|Justice for Birkenfeld|
UBS Bank Insider Celebrated for Exposing $20 Billion Tax Evasion Scheme
$104 Million Paid to the Whistleblower
Washington, D.C. September 11, 2012 – The Internal Revenue Service (IRS) has awarded former UBS banker Bradley Birkenfeld a whistleblower reward of $104 Million for his contributions in providing the U.S. Government with insider information on UBS’ illegal offshore banking scheme. This is believed to be the largest reward ever given to an individual whistleblower in the United States and the first major reward issued under the IRS tax whistleblower law.
In a joint statement, Mr. Birkenfeld’s attorneys, Stephen M. Kohn and Dean A. Zerbe stated:
The IRS today sent 104 million messages to whistleblowers around the world – that there is now a safe and secure way to report tax fraud and that the IRS is now paying awards. The IRS also sent 104 million messages to banks around the world – stop enabling tax cheats or you will get caught.
In granting the award, the IRS described Mr. Birkenfeld’s contributions as follows:
Birkenfeld provided information on taxpayer behavior that the IRS had been unable to detect, provided exceptional cooperation identified [and] identified connections between parties to transactions . . . The comprehensive information provided by the whistleblower was exceptional in both its breadth and depth. While the IRS was aware of tax compliance issues related to secret bank accounts in Switzerland and elsewhere, the information provided by the whistleblower formed the basis for unprecedented actions against UBS.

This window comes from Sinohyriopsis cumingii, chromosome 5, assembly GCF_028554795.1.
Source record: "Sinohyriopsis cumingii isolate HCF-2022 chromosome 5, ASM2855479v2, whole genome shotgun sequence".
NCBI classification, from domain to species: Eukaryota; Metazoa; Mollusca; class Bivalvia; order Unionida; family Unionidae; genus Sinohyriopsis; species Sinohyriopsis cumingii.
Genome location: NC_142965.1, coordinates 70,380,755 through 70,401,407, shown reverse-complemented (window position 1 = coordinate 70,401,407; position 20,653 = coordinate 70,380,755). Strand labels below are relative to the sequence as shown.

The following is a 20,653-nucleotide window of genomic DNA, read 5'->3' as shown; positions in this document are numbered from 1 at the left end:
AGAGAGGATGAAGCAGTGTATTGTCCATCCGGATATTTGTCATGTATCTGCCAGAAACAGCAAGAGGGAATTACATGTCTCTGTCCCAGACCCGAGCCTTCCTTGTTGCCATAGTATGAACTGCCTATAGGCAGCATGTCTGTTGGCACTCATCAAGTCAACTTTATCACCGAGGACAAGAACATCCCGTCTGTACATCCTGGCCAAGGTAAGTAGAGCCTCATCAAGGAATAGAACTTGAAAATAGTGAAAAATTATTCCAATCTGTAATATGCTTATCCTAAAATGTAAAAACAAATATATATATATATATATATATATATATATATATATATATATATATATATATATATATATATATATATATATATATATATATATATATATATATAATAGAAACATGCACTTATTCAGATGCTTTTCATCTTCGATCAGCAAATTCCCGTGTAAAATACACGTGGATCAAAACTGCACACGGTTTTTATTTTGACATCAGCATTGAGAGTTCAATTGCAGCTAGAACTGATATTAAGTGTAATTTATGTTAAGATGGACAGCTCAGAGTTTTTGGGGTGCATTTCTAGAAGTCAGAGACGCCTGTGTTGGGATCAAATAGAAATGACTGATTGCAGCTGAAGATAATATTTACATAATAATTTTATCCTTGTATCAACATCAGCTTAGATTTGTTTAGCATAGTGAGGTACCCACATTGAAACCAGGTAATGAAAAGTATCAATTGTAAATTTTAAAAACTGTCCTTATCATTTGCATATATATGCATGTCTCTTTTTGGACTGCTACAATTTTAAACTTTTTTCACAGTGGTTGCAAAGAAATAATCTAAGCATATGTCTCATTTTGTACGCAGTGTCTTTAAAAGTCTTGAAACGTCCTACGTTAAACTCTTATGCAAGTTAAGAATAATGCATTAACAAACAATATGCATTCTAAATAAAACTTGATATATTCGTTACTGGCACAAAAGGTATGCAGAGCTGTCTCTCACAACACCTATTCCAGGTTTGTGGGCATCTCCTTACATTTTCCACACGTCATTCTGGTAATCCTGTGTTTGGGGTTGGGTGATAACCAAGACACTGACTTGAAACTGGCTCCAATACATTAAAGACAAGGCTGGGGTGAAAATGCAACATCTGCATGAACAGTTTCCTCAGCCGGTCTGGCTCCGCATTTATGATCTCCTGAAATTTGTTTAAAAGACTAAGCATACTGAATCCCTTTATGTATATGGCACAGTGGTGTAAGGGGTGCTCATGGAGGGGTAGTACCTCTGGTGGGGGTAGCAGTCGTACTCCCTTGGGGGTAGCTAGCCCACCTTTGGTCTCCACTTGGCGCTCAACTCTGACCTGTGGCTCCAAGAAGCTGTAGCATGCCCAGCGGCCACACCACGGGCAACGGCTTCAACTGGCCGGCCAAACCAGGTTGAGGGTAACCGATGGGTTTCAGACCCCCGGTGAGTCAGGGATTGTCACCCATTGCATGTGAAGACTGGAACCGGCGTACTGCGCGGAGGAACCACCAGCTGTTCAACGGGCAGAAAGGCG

A copy of the IRS Award Report is attached.
Stephen Kohn, who also serves as the Executive Director of the National Whistleblowers Center, stated that the NWC was initiating an international campaign to educate employees regarding their rights under new whistleblower reward laws covering tax evasion, securities fraud and violations of the Foreign Corrupt Practices Act: “Employees throughout the world need to know that there is a safe haven to blow the whistle on major frauds. As demonstrated by the IRS’ decision in the Birkenfeld case, these laws can be effectively used to combat corruption, illegal offshore tax evasion and money laundering,” Kohn said.
Mr. Birkenfeld's disclosures directly resulted in: a fine paid to the U.S. by UBS bank in the amount of $780,000,000.00; over 35,000 taxpayers participating in “amnesty” programs to voluntarily repatriate their illegal offshore accounts; and the collection of over $5 billion in back taxes, fines and penalties. Mr. Birkenfeld's disclosures also forced the Swiss government to change its tax treaty with the United States, resulting in UBS turning over the names of over 4,900 U.S. taxpayers who held illegal offshore accounts. These "taxpayers" are now being investigated and prosecuted.
Whistleblowers can visit www.whistleblowers.org to learn about their rights and to find out how they can report fraud confidentially.